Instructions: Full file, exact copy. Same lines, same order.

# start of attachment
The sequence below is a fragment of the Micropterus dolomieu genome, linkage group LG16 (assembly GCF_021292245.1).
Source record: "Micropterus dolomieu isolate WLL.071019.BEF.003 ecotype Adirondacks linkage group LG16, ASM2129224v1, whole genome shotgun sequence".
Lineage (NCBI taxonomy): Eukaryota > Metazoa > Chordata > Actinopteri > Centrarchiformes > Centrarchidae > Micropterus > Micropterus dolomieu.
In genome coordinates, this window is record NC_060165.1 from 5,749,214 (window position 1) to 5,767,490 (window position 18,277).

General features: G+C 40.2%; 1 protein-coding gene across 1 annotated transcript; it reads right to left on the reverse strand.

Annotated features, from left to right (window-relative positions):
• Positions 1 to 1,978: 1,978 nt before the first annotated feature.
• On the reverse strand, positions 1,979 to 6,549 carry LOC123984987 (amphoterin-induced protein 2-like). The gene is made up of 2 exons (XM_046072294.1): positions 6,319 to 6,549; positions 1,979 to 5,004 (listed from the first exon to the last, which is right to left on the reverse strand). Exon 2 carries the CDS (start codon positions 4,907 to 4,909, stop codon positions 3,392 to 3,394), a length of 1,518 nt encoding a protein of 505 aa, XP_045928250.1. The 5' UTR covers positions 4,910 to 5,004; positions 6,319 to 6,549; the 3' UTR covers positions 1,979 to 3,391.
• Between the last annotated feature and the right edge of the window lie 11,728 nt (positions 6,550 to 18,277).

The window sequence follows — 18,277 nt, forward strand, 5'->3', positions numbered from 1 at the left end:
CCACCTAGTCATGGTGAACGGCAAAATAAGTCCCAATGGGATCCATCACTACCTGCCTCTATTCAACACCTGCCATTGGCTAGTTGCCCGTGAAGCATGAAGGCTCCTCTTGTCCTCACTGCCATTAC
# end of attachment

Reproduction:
The sequence below is a fragment of the Micropterus dolomieu genome, linkage group LG16 (assembly GCF_021292245.1).
Source record: "Micropterus dolomieu isolate WLL.071019.BEF.003 ecotype Adirondacks linkage group LG16, ASM2129224v1, whole genome shotgun sequence".
Lineage (NCBI taxonomy): Eukaryota > Metazoa > Chordata > Actinopteri > Centrarchiformes > Centrarchidae > Micropterus > Micropterus dolomieu.
In genome coordinates, this window is record NC_060165.1 from 5,749,214 (window position 1) to 5,767,490 (window position 18,277).

General features: G+C 40.2%; 1 protein-coding gene across 1 annotated transcript; it reads right to left on the reverse strand.

Annotated features, from left to right (window-relative positions):
• Positions 1 to 1,978: 1,978 nt before the first annotated feature.
• On the reverse strand, positions 1,979 to 6,549 carry LOC123984987 (amphoterin-induced protein 2-like). The gene is made up of 2 exons (XM_046072294.1): positions 6,319 to 6,549; positions 1,979 to 5,004 (listed from the first exon to the last, which is right to left on the reverse strand). Exon 2 carries the CDS (start codon positions 4,907 to 4,909, stop codon positions 3,392 to 3,394), a length of 1,518 nt encoding a protein of 505 aa, XP_045928250.1. The 5' UTR covers positions 4,910 to 5,004; positions 6,319 to 6,549; the 3' UTR covers positions 1,979 to 3,391.
• Between the last annotated feature and the right edge of the window lie 11,728 nt (positions 6,550 to 18,277).

The window sequence follows — 18,277 nt, forward strand, 5'->3', positions numbered from 1 at the left end:
CCACCTAGTCATGGTGAACGGCAAAATAAGTCCCAATGGGATCCATCACTACCTGCCTCTATTCAACACCTGCCATTGGCTAGTTGCCCGTGAAGCATGAAGGCTCCTCTTGTCCTCACTGCCATTAC